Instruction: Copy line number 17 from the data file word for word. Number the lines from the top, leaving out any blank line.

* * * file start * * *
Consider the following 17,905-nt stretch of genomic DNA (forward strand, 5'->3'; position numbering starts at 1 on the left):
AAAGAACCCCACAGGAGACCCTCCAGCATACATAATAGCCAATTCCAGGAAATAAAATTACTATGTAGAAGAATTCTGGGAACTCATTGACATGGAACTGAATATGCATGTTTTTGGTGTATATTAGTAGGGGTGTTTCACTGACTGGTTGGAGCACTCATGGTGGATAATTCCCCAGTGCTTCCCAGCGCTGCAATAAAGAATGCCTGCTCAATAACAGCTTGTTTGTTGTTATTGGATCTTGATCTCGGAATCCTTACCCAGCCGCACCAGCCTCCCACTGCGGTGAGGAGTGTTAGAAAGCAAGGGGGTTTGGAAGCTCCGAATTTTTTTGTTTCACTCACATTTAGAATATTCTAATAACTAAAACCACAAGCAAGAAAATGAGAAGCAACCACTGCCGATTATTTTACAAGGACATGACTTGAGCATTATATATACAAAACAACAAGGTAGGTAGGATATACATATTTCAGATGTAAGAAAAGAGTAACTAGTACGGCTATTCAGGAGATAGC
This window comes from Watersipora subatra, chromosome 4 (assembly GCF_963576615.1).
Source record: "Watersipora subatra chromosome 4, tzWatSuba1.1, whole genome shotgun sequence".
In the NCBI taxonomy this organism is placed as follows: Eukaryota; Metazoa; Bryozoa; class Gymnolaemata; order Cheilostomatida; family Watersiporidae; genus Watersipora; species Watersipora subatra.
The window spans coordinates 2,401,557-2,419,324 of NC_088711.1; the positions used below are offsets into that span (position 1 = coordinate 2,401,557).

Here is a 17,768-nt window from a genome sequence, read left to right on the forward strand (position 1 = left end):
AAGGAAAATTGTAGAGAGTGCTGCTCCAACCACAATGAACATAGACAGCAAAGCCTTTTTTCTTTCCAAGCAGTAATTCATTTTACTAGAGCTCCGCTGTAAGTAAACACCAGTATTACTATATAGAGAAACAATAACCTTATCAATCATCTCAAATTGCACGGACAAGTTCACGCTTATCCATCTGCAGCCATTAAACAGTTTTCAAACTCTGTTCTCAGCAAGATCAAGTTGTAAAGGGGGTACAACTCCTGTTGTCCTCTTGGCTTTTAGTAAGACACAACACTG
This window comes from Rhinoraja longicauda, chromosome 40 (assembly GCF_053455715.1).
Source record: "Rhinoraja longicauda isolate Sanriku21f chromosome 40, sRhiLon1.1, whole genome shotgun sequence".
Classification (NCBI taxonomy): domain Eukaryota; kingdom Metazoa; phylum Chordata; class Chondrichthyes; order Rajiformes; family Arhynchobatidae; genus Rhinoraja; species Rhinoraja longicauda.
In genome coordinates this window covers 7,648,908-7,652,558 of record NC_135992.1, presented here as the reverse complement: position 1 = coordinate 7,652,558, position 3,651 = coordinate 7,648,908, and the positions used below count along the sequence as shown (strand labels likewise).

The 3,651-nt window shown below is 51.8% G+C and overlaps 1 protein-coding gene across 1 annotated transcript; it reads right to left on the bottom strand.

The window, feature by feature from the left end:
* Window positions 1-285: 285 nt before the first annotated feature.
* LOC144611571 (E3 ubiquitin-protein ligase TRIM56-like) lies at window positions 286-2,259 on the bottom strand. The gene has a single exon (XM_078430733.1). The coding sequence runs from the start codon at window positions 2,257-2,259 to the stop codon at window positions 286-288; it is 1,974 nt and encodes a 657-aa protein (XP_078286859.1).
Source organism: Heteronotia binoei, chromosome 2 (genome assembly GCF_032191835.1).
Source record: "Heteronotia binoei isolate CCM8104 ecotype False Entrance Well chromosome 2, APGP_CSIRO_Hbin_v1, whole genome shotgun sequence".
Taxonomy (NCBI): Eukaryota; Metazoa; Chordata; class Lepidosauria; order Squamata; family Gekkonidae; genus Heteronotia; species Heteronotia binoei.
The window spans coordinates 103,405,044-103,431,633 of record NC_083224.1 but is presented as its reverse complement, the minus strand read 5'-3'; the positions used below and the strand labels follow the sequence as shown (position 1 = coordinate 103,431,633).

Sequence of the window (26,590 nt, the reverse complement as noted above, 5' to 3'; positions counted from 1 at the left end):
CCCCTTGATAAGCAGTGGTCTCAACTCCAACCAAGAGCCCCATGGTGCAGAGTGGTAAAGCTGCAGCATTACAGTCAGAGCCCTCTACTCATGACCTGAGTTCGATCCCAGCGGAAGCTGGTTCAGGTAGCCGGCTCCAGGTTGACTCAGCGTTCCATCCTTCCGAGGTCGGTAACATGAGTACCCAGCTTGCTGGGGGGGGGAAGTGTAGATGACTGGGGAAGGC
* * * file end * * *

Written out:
Source organism: Heteronotia binoei, chromosome 2 (genome assembly GCF_032191835.1).